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Florence Flood: memories of the aftermath

Designer bookbinder and Icon Member Faith Shannon shares her account of the monumental rescue efforts following the Florence Flood of 1966


I must begin by paying tribute to Peter Waters who put so much of his life and work on hold for Florence. He was one of the kindest, most thoughtful and dedicated people I have been privileged to meet and be taught by. His has been a lasting example in terms of my craft of bookbinding, as well as his personality.

Peter gave such energy and conscientious dedication to establishing some order amid the devastating chaos created within the most important collection of books and manuscripts in Italy in the Biblioteca Nazionale Centrale di Firenze (BNCF), brought about by the flooding Arno.

Peter’s wife, Sheila, the well-known calligrapher, has told the detailed story of the aftermath in her recent book, Waters Rising, which I recommend it for its historical value, honesty, insight and sharing of some very personal details which illustrate the story of the huge cast of people behind the purpose, all united by a passionate love of books and concern for saving as much as humanly possible from the devastating effects of that event.

This is not to forget the other much revered members of the initiating team sent out under the auspices of the British Museum through Howard M. Nixon, Keeper of Printed Books: Roger Powell and Sandy Cockerell supported by Dorothy Cumpstey, Anthony Cains, Christopher Clarkson ACR, George Kirkpatrick, Philip Smith and many other fine binders who came to give so much of their time and ingenuity to develop and refine the technology, equipment and laboratory, and all that is involved in establishing the most efficient ways of tackling such a horrendous mess of injured matter printed and written on anything from the earliest of materials to the even more challenging materials of the Industrial Age’s ‘improvements’ – oh, that machine-made wood pulp paper!

My own contribution was small by comparison. I desperately wanted to help in any way I could and although I had two very young children, I offered to go. Howard Nixon invited me to join Peter Waters and the others, and when my parents offered to come across from Belfast to look after my little daughter and son, I left for Florence – ostensibly for a month in February 1967. As it turned out, I was there for seven weeks.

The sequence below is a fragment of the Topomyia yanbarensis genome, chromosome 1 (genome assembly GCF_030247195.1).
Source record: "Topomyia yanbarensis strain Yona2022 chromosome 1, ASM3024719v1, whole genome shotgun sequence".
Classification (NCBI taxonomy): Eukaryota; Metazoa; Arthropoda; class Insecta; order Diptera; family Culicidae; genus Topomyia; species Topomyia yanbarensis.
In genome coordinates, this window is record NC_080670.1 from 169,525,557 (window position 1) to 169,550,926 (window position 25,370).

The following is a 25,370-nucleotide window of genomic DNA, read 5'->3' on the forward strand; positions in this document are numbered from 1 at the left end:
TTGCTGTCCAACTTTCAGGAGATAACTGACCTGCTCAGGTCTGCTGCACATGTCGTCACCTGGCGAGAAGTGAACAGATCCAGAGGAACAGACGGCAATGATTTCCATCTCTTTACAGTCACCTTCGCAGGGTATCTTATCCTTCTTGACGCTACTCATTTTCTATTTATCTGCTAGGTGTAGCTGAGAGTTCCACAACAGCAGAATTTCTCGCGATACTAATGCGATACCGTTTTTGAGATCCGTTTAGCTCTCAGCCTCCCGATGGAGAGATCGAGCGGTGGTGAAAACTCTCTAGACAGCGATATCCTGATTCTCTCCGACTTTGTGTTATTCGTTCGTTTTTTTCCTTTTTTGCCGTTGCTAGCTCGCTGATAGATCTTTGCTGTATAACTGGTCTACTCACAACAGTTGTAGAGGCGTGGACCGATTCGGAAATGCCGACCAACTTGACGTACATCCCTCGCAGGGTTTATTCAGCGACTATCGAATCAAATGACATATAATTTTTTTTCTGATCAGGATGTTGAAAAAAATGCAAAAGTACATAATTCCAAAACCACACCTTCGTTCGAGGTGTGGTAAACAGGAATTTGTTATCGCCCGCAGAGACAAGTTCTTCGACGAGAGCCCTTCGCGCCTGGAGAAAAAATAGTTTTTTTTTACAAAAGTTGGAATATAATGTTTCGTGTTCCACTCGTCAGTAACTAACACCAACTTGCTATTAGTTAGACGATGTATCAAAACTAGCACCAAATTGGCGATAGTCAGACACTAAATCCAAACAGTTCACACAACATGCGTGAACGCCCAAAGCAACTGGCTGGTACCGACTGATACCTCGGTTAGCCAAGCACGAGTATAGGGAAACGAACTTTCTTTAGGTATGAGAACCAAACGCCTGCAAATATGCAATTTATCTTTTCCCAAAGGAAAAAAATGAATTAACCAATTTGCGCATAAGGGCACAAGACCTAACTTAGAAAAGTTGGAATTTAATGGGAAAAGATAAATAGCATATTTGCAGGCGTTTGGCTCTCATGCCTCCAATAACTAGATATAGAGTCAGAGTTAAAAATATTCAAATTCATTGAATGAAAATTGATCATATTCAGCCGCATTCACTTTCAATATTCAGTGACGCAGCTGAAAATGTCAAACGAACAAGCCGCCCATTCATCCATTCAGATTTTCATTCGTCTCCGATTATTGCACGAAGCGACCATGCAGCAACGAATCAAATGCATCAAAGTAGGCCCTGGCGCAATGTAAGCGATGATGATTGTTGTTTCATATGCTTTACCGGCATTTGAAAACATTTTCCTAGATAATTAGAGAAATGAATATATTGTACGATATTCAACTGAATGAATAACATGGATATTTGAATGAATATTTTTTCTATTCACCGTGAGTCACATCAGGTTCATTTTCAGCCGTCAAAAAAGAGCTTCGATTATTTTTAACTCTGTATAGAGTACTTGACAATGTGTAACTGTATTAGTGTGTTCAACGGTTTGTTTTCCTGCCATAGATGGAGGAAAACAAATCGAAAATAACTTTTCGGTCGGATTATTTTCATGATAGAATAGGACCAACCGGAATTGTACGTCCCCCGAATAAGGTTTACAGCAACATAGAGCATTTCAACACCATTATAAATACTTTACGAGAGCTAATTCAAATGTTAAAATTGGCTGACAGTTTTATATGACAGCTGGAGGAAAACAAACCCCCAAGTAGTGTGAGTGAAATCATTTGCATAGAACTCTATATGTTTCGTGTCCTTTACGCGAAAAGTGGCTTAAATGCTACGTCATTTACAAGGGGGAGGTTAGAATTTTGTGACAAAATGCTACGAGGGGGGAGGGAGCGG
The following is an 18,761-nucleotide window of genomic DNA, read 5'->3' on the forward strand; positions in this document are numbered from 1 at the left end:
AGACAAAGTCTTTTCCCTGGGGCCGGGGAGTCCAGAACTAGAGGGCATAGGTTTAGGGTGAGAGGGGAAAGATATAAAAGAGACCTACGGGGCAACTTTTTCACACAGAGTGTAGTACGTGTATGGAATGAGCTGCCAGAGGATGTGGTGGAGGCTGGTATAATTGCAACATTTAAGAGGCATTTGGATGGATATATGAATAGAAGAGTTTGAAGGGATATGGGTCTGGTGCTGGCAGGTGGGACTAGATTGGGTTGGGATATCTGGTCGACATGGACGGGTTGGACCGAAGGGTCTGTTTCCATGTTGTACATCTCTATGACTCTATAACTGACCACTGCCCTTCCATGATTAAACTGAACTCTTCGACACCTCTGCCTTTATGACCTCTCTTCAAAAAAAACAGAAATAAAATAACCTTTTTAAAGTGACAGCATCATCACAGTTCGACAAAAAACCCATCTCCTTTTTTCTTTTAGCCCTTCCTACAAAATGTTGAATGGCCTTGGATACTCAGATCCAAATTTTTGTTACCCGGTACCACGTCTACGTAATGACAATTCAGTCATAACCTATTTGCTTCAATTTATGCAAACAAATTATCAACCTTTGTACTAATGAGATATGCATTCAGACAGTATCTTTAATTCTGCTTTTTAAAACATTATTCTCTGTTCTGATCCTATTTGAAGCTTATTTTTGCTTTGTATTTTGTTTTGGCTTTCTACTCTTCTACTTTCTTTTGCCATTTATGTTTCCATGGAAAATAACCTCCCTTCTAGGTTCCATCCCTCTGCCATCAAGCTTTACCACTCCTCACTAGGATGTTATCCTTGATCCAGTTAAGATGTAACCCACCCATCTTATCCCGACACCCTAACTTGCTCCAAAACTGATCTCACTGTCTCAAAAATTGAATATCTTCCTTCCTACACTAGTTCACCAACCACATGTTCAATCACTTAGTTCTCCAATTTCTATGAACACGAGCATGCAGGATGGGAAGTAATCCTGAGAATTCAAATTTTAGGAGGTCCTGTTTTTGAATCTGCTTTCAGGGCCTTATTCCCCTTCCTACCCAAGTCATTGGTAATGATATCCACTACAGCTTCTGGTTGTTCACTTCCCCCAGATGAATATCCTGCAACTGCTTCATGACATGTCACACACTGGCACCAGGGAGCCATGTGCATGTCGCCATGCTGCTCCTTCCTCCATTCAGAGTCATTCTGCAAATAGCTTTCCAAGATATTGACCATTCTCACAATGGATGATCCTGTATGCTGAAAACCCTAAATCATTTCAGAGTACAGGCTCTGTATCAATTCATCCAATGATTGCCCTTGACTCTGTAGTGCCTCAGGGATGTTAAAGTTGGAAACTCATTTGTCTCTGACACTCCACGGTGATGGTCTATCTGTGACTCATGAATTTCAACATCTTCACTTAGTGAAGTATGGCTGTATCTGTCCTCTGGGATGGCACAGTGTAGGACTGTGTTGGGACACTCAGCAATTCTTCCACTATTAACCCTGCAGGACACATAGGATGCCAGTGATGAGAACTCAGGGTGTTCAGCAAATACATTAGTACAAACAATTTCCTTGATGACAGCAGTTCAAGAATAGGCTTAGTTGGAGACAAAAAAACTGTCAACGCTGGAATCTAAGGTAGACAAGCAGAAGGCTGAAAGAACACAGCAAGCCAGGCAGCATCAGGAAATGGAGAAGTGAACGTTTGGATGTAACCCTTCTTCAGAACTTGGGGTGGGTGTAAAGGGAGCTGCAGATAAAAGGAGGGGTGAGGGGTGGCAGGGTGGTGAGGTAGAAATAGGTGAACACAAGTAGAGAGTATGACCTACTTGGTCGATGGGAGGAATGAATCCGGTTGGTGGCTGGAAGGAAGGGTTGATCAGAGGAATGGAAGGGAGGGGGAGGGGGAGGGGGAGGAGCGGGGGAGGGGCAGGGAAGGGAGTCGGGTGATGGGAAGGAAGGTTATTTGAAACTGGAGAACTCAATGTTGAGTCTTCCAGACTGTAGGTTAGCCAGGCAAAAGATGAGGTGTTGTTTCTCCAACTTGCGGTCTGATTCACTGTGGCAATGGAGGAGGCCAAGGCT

Where nothing had existed, initial systems were getting into place and those who could stay to develop and establish the International Workshop in the Library went back and forth to London, with Peter establishing links, attending endless meetings, and trying to establish things with a real sense of continuity for the future.​

If one stopped to think about the amount of work involved ahead it would have been totally dispiriting

Fundraising was a huge issue and while America was seemingly pouring money into saving paintings, Britain was finding it more difficult and gradually after the initial hype of the disaster, funds were drying up. Meanwhile, treatment of the flood-damaged books still had a long way to go – a very long way.

I arrived in the biting cold weather of an Italian February with George Kirkpatrick. He and I had both been at The Belfast College of Art in the 1950s where we started our bookbinding lives under our extraordinarily wide-thinking painting tutor, Kenneth Webb, who by default also taught bookbinding then at The Royal College of Art (RCA), at different times but under Peter Waters and Roger Powell.

The sense of ‘pulling together’ was intense, although with different personalities there were bound to be tensions and disagreements – all part of being human and faced with a mind-blowing challenge ahead when so much had to be resolved from scratch.

There were problems to be solved, ideas to be proved and approaches to be developed. The teams of ‘studio’ binders, usually working individually or in their joint workshops, were used to this because every problem book, manuscript and binding tends to require its unique problem solving.

The 'Mud Angels' handled defying quantities of extremely muddy objects with a great sense of good cheer